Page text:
The playoffs are now upon us. Here’s a look at the first round match-ups. Here are now a look at the matchups which start on Sunday.
(3)    Orlando Magic v (6) Philadelphia 76ers
The Orlando Magic enter this post-season having gone just 5-5 in their last 10 games and pretty much handing over the number 2 seed (which guarantees home court advantage through the first two rounds) to the Boston Celtics. Nonetheless, this has been a banner year for Stan Van Gundy’s crew. They finished with a 59-23 record despite being without Jameer Nelson since the All-Star Break. The 76ers have had their ups and downs this season and played their best ball with off-season signing Elton Brand out of the line-up. With Rashard Lewis and and Hedo Turkoglu carrying knocks, this is the Sixers’ best chance of a potential upset. But unless they can find a way of slowing down Dwight Howard inside (and the combination of underachiever Samuel Dalembert, rookie Marreese Speights & defensive hound Reggie Evans isn’t it), this series is already over. Verdict: Magic in 5.
(4)    Atlanta Hawks v (5) Miami Heat

It’s been 10 years since the Atlanta Hawks last had home court advantage in the playoffs. Back in 1999, that proved to be the difference as Steve Smith edged his side past Grant Hill’s Pistons 3 game to 2 (back in the days when first round series were still played in the best-of-five format). Now they face MVP candidate and scoring champ Dwyane Wade and a young Miami Heat side. On paper it looks like the Hawks have the edge. After all this team (minus Josh Childress but plus Ronald ‘Flip’ Murray and Maurice Evans) pushed the Celtics to seven games in last year’s first round series. But you can’t rely on that especially when going against a Wade-led team. He does everything, quite literally, for the Heat – scores, finds the open man, defends (2nd in the league in steals and amazingly 16th in blocks at 1.2 a game despite being only 6ft 4in tall) and more importantly takes over when the game is on the line. Joe Johnson will have his work cut out in trying to stop him. Verdict: Heat in 7.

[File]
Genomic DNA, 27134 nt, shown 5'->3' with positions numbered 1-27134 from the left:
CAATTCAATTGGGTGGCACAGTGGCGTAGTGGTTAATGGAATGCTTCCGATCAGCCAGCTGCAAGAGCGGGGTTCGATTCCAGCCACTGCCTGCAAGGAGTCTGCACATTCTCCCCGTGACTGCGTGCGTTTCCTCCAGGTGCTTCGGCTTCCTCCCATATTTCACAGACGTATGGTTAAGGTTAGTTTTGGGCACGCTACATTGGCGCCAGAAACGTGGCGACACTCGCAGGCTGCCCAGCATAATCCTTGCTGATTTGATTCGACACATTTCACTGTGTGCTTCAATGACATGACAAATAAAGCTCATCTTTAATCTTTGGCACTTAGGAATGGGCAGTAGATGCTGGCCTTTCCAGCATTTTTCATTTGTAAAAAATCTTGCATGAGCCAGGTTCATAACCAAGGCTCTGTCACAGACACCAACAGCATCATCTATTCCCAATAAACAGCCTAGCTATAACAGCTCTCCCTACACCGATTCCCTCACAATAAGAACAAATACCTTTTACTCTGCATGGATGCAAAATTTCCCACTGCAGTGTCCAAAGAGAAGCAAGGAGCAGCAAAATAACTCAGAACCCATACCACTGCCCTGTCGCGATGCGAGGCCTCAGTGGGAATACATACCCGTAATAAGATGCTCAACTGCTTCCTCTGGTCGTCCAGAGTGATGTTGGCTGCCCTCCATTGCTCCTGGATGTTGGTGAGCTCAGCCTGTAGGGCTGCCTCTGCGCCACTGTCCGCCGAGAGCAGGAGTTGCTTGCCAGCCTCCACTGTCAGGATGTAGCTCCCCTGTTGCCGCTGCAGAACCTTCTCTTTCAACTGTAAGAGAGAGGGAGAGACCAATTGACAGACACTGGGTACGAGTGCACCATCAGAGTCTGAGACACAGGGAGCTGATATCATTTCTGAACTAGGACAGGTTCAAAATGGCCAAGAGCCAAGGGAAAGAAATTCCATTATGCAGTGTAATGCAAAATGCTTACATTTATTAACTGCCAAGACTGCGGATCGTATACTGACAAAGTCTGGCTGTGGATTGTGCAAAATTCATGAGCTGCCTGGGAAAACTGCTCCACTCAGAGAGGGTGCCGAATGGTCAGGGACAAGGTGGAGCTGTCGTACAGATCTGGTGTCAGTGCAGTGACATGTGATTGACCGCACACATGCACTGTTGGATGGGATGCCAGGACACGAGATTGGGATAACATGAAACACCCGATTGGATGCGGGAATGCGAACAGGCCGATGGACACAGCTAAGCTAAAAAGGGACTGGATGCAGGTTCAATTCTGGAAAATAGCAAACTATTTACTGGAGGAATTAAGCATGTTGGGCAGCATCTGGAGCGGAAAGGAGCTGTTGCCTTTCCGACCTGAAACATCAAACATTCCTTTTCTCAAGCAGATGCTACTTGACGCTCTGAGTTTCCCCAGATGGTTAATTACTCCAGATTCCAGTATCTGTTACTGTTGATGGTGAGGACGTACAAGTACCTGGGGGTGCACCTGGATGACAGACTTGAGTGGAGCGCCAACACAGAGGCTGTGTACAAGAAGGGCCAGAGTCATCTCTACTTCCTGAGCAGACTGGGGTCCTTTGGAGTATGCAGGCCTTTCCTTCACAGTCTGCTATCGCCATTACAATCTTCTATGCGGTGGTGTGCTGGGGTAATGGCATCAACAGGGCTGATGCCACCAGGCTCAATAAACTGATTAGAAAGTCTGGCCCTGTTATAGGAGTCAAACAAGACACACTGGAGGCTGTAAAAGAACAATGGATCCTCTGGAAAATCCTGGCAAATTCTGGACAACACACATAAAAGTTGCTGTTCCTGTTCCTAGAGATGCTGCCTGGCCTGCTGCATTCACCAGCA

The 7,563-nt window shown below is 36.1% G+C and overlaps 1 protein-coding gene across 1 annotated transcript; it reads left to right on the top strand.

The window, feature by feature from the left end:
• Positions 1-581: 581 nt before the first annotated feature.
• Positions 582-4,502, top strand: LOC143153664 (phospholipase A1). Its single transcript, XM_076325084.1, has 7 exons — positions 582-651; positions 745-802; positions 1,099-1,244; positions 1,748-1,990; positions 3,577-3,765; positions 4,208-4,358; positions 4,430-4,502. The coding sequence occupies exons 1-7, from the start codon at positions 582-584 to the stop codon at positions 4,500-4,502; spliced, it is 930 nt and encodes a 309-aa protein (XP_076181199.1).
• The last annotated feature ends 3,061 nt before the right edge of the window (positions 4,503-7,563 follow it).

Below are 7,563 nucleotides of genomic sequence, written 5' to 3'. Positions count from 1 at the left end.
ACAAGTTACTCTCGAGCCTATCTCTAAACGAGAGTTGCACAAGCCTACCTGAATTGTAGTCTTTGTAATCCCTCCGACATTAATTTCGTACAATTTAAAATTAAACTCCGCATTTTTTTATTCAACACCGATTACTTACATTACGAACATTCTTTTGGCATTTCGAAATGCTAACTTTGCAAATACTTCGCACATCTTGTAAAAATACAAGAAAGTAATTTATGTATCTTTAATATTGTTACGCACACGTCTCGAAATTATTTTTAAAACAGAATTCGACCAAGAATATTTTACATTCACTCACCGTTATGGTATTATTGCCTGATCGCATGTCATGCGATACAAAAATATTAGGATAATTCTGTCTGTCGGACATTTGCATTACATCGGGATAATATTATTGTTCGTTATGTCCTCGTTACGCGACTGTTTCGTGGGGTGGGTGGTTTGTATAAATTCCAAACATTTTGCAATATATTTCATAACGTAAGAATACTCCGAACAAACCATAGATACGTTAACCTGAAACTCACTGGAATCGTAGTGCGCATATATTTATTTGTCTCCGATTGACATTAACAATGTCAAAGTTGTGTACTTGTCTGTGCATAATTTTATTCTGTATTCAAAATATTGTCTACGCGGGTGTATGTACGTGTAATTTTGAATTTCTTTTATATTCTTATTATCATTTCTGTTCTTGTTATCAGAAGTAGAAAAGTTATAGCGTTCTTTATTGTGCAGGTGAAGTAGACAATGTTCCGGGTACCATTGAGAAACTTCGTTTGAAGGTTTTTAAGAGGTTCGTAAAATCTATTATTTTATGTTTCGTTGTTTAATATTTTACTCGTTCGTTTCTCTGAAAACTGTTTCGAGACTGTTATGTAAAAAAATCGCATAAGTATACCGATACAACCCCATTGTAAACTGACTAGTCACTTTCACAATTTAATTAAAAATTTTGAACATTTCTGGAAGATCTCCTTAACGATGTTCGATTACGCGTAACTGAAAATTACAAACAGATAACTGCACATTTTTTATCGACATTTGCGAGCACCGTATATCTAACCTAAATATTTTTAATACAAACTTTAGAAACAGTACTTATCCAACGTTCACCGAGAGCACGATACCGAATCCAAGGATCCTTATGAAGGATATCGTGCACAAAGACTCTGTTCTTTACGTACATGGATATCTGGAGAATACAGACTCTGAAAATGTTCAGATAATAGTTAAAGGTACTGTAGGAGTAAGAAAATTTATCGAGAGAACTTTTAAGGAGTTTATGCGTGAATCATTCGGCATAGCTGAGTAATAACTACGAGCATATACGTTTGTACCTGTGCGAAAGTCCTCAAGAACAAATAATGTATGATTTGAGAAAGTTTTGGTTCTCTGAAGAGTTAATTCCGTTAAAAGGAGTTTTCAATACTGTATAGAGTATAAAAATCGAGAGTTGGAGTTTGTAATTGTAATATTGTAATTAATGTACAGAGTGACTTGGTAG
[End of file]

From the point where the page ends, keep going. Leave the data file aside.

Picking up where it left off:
(1)    Los Angeles Lakers v (8) Utah Jazz

Last year these two teams battled it out in the conference semi-finals. And while the Lakers have been consistent in staying on top in the West, the Jazz have had to deal with injuries to their key players (Carlos Boozer, Deron Williams, Andrei Kirilenko) while also battling it out with resurgent teams (Portland Trailblazers, Denver Nuggets, Houston Rockets).  The battle for 6th, 7th and 8th place between the Jazz, New Orleans Hornets and Dallas Mavericks went down to the wire but Jerry Sloan’s crew got the short end of the stick, having to go up against last year’s Western Conference champs. No one really gives the Jazz muc of a chance as the Lakers are back to full strength with Andrew Bynum back. Also, Kobe Bryant has pretty much been in cruise control all year and is now ready to step up his game for the stretch run. The Jazz though shouldn’t be discarded so quickly. They have one of the deepest teams with the likes of Paul Millsap, Ronnie Brewer, CJ Miles, Kyle Korver and Matt Harpring to support the trio of Williams-Boozer-Mehmet Okur. If anything they are as deep (if not as experienced) as the Lakers’ rotation. There has been talk of Kirilenko taking on the challenge of slowing down Bryant. That might work for a game or two, but the Lakers will outlast the Jazz. Verdict: Lakers in 6.
(2)    Denver Nuggets v (7) New Orleans Hornets

The Allen Iverson for Chauncey Billups trade might have not worked out all that well for the Pistons, but it most certainly has been a Godsend for the Nuggets. Denver hasn’t been seeded this high since Doug Moe coached them to a 54-28 season back in 1987-88. With the 2004 Finals MVP running the show, the Nuggets look like a good bet to make it out of the first round of the playoffs since 1994 when as the No 8 seed, Dikembe Mutombo & Co beat none other than current head coach George Karl’s Seattle Supersonics. The Hornets have failed to build on last year’s promising post-season run. They have been hampered by injuries this year, they tried (and failed) to trade defensive anchor Tyson Chandler and are basically a two-man show with Chris Paul and David West. Chandler isn’t back to full health (he will suit up though) and Peja Stojakovic’s long-standing back problems make him a defensive liability when matched up against Carmelo Anthony.  Verdict: Nuggets in 5.



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